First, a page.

Of the balance of time spent on the motion to reopen, certain time entries are (i) for tasks ministerial in nature and should, in this court's opinion, be part of overhead; (ii) relate to tasks that are administrative in nature and are not billable as attorney time; or (iii) were for the personal convenience of the attorney and not services beneficial and billable to the Debtor. In this latter category are numerous entries regarding the law firm's adjournment requests of a self-scheduled motion. The court notes that Debtor-counsel's physical appearance at the hearing was waived and counsel allowed to appear telephonically, after the court granted two requested adjournments to accommodate counsel's schedule. Based upon the court's review of the time records, the court further reduces the time billed on the motion to reopen by an additional 5.2 hours and disallows fees charged for this time in the amount of $2,450.50.8

In connection with the law firm's services related to (i) amendment of the Debtor's schedules; (ii) trustee's motion to sell the claims; and (iii) preparation and filing of the proofs of claim, the court finds that these services were reasonable and necessary. Amending the schedules and facilitating the trustee's motion to sell was central to the representation as was the filing of proofs of claim undertaken at the direction of the court. These services benefited the estate and creditors. The court finds the fees billed to be reasonable with respect to these





The law firm requests reimbursement of $328.90 in expenses. Of this amount, $260 is attributable to the fee to reopen this case. The balance of the expenses cover usual and customary costs. The court finds the expenses incurred by the law firm to be reasonable and awards the full amount requested.


The court awards Pachulski Stand reasonable compensation as counsel to the Debtor in the amount of $18,595.50 and expenses in the amount of $328.90, for a total award of $18,924.40. The trustee is authorized to disburse this amount directly to Pachulski Stang from the surplus funds on hand.

So ordered.

1. The law firm did not represent the Debtor in the initial filing. The original representation, which entailed preparation and filing of the petition, schedules, and statement of financial affairs and representation of the Debtor at the first meeting of creditors, was by local Syracuse counsel, for which the Debtor paid $435.00. See Fed. R. Bankr. P. 2016(b) statement, Disclosure of Compensation of Attorney for Debtor.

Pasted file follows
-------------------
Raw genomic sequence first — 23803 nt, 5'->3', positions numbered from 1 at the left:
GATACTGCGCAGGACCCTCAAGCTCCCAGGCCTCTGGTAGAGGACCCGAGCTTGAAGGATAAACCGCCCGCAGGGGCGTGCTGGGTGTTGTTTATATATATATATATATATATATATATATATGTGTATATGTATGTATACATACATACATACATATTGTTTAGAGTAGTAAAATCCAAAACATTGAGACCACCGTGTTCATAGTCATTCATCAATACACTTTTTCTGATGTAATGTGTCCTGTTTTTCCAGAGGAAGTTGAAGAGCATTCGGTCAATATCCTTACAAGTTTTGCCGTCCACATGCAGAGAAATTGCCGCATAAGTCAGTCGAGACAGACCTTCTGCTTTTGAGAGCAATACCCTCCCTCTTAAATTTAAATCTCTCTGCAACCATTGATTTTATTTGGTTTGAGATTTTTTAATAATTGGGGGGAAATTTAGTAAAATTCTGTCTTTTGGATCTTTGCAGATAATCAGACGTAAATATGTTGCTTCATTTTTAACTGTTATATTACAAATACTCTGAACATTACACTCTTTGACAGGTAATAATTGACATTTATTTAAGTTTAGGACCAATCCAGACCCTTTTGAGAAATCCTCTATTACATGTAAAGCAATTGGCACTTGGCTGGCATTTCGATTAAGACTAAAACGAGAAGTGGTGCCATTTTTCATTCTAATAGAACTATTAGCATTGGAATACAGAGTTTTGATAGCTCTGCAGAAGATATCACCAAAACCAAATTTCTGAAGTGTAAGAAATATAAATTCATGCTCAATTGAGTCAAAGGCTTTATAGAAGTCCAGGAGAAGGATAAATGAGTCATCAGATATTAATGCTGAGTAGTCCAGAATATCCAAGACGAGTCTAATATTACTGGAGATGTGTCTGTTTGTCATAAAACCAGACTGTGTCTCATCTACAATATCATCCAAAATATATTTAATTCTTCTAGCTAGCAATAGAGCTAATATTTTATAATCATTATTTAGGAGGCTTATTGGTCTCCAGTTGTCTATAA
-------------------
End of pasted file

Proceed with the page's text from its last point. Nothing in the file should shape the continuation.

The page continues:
2. This does not reflect the $20 to $25 increase in hourly rates charged for Denise Harris' and Attorney Levine's time in 2011.

3. See 11 U.S.C. §§101-1532 ("Bankruptcy Code" or "Code").

4. The payment agreement in this case is unavailable to the court as the law firm failed to make the disclosure required by Code §329 and Fed. R. Bankr. P. 2016(b). However, from the billing statements submitted by applicant, it appears that the agreement was that the law firm would represent the Debtor on an hourly basis for services rendered.

5. The law firm might argue that it was not filing a fee application for court approval but merely complying with the chapter 7 trustee's request that in order to disburse funds directly to the law firm, a court order was required. Nevertheless, since the compensation is being paid pursuant to court order, the court finds that the fees are subject to this court's review.

6. The claims became property of the estate on the petition date, notwithstanding Debtor's failure to disclose them on his schedules. Code §541(a).

7. The time billed by Attorney Levine (BEL) is reduced as follows: Research on 2/2/10 from 2.6 to 1 hour; Research and draft motion on 2/3/10 from 5.3 to 2 hours; Draft motion, review and revise on 2/4/10 from 3.7 to 1 hour; (leaving intact, Review and revise motion on 2/8/10 at .4); Finalize motion on 2/10/12 from .9 to 0 hours. Fees charged relative to these deductions total $4,675.00.

8. The following time entries are disallowed: Letter enclosing motion papers by Legal Assistant Denise Harris (DAH) on 2/18/10-.3 hours; Finalize cover letter to clerk's office by BEL on 2/4/10-.3 hours; Finalize adjournment by DAH on 2/11/10-.5 hours; Communications re adjournment by BEL on 2/24/10-.4, .3 and .4 hours; Communications re adjournment by BEL on 3/2/10-.5 and .3 hours; Finalize adjournment by BEL on 4/20/10-.7 hours; Conference re adjournment by BEL on 4/21/10-.1; Conference re adjournment by DAH on 4/21/12-.2 hours; Entries re adjournment by BEL on 6/7/10-.7 and .2 hours; and Adjournment request by DAH on 6/9/10-3 hours. Fees charged relative to these deductions total $2,450.50.